Reconditioned Electrical Equipment Can Be Safe

Nearly every product on the world has two primary markets: one for the new product, and the second market for used sometimes referred to as surplus used, remanufactured, or rebuilt product. visit:-

Computers, cars as well as jewelry and electronic devices are only a few examples of thriving industries that trade in used products. The commercial and industrial electrical supply markets are no any different.

Electronic equipment, similar to machines and automobiles, are built to last for decades. Like other items that last, electrical appliances is risky for people who aren’t experienced, whether it’s either a new or reconditioned product. The confluence of these two factors indicates that the safety of products, not just availability is critical to a healthy electrical marketplace.

In 1908, The National Association of Electrical Distributors was founded in 1908 to “establish the electrical distributor as an essential force in the electrical industry and economy,” then followed by the National Electrical Manufacturer’s Association (NEMA) in 1926. These venerable associations eventually expanded to include educational programs and guidelines to enhance the operations and safety of the electrical supply chain, with an emphasis on the latest products made by electrical Original Equipment Manufacturers (OEMs). Within the next 50 years, two additional associations emerged to help service the installed and used base of equipment. They were the Electrical Apparatus Service Association (EASA) focused on rewinding specifications for electric motors. Meanwhile, the InterNational Electrical Testing Association (NETA) provided guidance, training and accreditation for field-testing electrical equipment. But it wasn’t until 1996 that an independent group of electrical distributors teamed up to encourage the reconditioning of electrical equipment used in industrial applications. The Professional Electrical Apparatus Recyclers League (PEARL) is the only trade organization which offers standards for reconditioning technical standards for industrial electrical products with a code for ethics, ongoing training, site and technician accreditation, and best methods. The membership of PEARL’s corporate members has grown to more than 70 independent electrical resellers who earn revenues in excess of 500 million dollars per year.

Why Do We Need Used Electrical Equipment?

Why is a secondary and/or “out of channel” market for electrical equipment exist? It’s because of the same reasons that wholesale distributors and electrical OEMs exist – supply and demand.

Take a manufacturing facility with a malfunctioning component in an electrical service that is critical. A new replacement component isn’t available from the manufacturer and distributors for a period of weeks, months or worse, not at all. What is the plant’s responsibility?

What about the power generation station that distributes electricity through a vintage – but perfectly maintained 15kv switchgear, built in 1959. The station requires an upgrade of the tie breaker in their system from 2000A up to 3000A in order cope with the growing demand.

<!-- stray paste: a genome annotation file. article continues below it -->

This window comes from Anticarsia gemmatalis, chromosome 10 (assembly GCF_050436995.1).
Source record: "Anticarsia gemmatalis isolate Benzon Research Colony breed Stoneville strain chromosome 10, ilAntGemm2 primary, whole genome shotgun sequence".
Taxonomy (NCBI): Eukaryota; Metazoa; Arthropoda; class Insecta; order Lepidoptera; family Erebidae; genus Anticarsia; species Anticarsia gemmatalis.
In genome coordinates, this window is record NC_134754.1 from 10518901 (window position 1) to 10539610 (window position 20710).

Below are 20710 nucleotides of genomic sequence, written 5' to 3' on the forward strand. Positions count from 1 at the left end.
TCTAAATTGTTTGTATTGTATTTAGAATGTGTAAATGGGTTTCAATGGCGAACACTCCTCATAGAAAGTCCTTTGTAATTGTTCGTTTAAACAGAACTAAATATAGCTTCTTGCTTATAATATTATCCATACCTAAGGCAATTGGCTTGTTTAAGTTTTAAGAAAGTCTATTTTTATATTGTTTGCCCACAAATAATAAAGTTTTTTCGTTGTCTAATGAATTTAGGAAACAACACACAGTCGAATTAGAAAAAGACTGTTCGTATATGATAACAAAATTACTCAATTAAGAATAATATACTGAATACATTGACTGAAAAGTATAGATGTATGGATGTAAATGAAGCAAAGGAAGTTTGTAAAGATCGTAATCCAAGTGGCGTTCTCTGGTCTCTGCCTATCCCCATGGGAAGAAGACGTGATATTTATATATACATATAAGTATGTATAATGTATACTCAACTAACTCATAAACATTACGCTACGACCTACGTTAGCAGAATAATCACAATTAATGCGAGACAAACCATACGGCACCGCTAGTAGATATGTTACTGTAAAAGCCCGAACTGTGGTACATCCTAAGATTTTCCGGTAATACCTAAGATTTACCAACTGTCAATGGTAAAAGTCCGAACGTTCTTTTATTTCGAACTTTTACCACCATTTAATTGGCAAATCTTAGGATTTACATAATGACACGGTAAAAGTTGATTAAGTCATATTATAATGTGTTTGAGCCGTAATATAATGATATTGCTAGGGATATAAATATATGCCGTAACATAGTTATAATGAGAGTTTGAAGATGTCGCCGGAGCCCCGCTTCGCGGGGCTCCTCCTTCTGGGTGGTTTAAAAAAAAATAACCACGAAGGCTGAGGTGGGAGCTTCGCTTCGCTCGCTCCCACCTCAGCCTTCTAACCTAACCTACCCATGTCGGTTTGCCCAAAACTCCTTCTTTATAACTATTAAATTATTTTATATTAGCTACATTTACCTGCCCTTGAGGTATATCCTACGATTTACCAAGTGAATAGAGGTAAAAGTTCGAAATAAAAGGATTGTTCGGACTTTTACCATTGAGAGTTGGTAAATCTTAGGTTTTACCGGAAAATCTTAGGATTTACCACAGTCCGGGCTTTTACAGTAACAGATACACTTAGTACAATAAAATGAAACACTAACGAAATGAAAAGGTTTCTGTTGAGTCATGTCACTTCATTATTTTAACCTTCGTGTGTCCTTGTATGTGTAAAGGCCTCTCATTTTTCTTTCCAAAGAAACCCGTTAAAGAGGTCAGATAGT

The most cost effective (and practical) method to upgrade it is by replacing the tie breaker by one with the same vintage and design, but with the greater current rating. Unfortunately, the main supply channels stopped selling this item about 30 years ago.

What’s the story with the new office building that is slowing down and falling behind schedule ? Are you waiting for a certain dimension and type of conduit , or fittings for conduit, only to find weeks later than the date of delivery that the material is currently on backorder without any estimated date of delivery?

Each of these instances illustrates the need-to-have electrical products – essential demand from customers’ perspectives. This is the second electricity supply houses. They’ve sourced and stored hard-to-find electrical products for this kind of scenario. But, regardless of where the component that is being replaced is in place however, the question is What is the degree of safety for the replacement?

One way to answer”safety “safety” question is to test the component with acceptance testing. If needed, recondition the part to ensure it meets or exceeds the specifications of the product’s initial performance, or upgrade the component to use newer technology that exceed the original specification.

This is where a savvy secondary channel for electrical products is a vital and essential service, especially since OEMs continue to use “lean” manufacturing techniques which increase lead times for numerous electrical devices.

To satisfy this need, independent retailers of new, surplus, and reconditioned electrical components have accumulated huge inventories of electrical service equipment that are from closed industrial plant, construction projects with a scaled-back schedule, and electrical distributors when OEMs cease or alter their the lines of products they offer. As opposed to franchise and OEM electrical distributors the independent distributors of electrical products maintain inventory for longer than the main channel, so that when customers require a component for expansion or replacement, it is available and the customer is able to return to the business.

IER is a UL approved shop . We are also OEM has a partnership with many of the leading Electrical Equipment manufactures. See our site for more information , or inquire for an estimate.

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